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French Guiana


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One of the richest, but most impenetrable, countries of South America

French Guiana's hot and humid territory is largely flat. There are low mountains in the south along the border with Brazil, but most of the country is a vast plateau covered with dense tropical rainforest. The majority of people live along the swampy coastal plain or in the capital, Cayenne.

France used the territory as a penal colony until 1953—most notoriously Devil's Island. Even after they had served their sentences, it was difficult for prisoners to leave. Most of those who stayed succumbed to tropical diseases.

Today, most people are creole or black, but there is also a significant French population. The others include the original Amerindians in the jungles of the south; the Marons, who are descendants of prisoners who escaped to the interior; and immigrants from other French territories. There are even some people from the Hmong ethnic group from Laos.

The country benefits from generous aid from France, particularly since the establishment in 1968 at Kourou, 60 kilometres west of the capital, of the rocket-launching base now used by the French and European space agencies, as well as by a commercial company. There are around a dozen launches each year.

This and other government services employ not just French people but also many local workers. As a result, the average per capita income is one of the highest in South America, though this is distributed somewhat unequally between rocket scientists and Amerindian hunter-gatherers.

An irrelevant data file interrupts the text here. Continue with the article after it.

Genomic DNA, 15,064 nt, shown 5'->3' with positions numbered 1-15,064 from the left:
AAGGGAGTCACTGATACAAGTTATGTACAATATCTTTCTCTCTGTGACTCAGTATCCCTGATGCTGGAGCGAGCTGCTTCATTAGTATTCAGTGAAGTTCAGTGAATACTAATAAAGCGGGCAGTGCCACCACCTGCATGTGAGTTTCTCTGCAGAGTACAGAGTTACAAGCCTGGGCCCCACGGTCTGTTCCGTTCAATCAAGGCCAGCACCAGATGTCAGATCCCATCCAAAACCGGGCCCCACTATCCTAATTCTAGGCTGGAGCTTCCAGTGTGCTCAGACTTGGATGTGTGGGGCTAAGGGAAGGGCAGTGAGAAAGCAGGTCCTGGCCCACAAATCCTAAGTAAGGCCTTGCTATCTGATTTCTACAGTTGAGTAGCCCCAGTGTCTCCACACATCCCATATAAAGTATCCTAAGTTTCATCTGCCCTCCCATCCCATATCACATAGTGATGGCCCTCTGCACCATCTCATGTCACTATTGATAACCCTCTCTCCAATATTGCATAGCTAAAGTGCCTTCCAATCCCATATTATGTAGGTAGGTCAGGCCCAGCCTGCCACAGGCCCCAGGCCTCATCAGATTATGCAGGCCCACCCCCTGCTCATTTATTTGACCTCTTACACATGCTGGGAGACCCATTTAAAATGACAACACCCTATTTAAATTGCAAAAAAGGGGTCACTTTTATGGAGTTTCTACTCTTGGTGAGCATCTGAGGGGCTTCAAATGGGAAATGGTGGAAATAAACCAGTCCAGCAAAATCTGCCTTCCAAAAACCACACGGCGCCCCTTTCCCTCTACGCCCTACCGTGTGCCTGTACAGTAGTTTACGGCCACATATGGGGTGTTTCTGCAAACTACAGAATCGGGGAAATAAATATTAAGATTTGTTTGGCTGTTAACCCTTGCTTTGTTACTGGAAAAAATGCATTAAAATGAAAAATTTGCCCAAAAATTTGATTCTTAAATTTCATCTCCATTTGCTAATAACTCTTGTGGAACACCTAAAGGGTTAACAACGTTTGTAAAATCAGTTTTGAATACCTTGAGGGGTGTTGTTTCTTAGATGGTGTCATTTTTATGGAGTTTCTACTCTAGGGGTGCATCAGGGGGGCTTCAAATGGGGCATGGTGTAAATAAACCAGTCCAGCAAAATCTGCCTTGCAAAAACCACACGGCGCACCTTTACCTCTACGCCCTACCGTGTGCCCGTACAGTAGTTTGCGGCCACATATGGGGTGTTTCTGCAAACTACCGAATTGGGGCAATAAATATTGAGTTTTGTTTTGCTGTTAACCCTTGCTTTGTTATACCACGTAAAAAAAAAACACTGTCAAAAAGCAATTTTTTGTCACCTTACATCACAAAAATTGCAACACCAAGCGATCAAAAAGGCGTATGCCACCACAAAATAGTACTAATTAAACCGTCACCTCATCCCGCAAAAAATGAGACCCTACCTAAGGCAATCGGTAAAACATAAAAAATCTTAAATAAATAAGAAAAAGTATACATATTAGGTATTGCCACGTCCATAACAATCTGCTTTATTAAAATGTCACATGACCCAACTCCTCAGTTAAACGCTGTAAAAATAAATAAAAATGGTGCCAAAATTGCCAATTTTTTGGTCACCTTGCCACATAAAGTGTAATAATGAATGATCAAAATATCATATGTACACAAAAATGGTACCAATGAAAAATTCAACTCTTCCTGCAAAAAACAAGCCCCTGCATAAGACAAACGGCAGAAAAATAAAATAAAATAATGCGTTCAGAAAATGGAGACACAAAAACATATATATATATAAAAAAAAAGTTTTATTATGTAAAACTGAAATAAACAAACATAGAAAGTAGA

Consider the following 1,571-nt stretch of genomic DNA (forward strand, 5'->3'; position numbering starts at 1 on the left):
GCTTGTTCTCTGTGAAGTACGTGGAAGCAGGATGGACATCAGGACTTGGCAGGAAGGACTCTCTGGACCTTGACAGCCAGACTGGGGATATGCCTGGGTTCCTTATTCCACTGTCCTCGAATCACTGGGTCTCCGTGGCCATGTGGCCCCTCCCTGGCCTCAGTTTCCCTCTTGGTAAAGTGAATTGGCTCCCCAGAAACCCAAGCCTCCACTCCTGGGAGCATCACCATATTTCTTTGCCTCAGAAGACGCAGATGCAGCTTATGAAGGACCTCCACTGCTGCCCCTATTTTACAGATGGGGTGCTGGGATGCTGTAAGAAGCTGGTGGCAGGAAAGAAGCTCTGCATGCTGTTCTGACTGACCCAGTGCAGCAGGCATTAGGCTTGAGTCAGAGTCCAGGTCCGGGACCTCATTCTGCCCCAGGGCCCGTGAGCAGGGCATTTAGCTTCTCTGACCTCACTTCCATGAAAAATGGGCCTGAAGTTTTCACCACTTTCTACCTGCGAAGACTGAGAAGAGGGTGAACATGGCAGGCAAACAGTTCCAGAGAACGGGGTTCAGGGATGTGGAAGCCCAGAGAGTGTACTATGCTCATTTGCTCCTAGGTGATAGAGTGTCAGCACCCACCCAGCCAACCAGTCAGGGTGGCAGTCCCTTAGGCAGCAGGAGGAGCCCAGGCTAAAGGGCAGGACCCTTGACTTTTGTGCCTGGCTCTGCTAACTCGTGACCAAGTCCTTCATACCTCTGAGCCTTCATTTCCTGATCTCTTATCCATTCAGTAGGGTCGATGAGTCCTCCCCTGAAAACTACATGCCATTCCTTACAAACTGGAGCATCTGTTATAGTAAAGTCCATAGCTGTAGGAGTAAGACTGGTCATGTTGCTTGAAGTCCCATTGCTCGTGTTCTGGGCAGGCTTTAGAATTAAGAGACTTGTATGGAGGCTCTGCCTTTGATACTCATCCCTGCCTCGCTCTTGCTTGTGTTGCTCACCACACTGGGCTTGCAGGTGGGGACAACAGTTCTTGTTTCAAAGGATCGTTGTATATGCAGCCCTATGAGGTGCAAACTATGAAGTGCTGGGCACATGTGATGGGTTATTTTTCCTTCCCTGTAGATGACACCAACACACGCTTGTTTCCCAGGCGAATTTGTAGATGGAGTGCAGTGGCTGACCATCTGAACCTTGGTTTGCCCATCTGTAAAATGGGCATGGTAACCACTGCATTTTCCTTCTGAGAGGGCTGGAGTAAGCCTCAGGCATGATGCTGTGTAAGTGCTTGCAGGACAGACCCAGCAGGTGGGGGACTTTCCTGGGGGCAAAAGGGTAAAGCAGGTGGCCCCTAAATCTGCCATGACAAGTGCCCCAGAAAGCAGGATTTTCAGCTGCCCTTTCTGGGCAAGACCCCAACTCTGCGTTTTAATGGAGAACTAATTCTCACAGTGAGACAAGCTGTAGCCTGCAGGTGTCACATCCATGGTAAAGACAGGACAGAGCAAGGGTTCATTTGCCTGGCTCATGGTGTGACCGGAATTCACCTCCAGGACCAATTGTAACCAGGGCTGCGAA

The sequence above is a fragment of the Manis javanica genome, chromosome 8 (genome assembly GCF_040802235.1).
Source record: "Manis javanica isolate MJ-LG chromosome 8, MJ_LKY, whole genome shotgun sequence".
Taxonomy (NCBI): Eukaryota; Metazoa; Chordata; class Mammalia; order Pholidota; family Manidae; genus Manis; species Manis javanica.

The other main economic activities are agriculture, fishing, and forestry. Most farms are small, growing subsistence crops, but there are also a few large commercial fruit plantations that export their produce to France. In addition, fishing for shrimp provides an important source of export income. Because of the European tastes of many inhabitants, the country remains highly dependent on imports from France of food and other goods.

As an overseas territory of France, the country elects two representatives to the French National Assembly and one to the Senate. Locally, there are also consultative general and regional councils.

In the 2004 elections to the General Council, the Socialist Party of Guiana took the most seats. Local people are in favour of greater autonomy but also want more aid; few want independence from France, which for many people could result in a catastrophic drop in income.

www.guyane.pref.gouv.fr/ Government - Prefecture, in French

www.blada.com/ Blada.com - Korou newspaper, in French

Land area:90,000 sq. km.

Population:0.2 million

Capital city:Cayenne, 55,000

People:Black or mulatto 66%, white 12%, Amerindian 12%, other 10%

Language:French, creole

Religion:Roman Catholic

Government:Overseas collectivity of France

Life expectancy:77 years

GDP per capita:6,000

Currency:Euro

Major exports:Shellfish, gold, timber

Subjects: Contemporary History (Post 1945).


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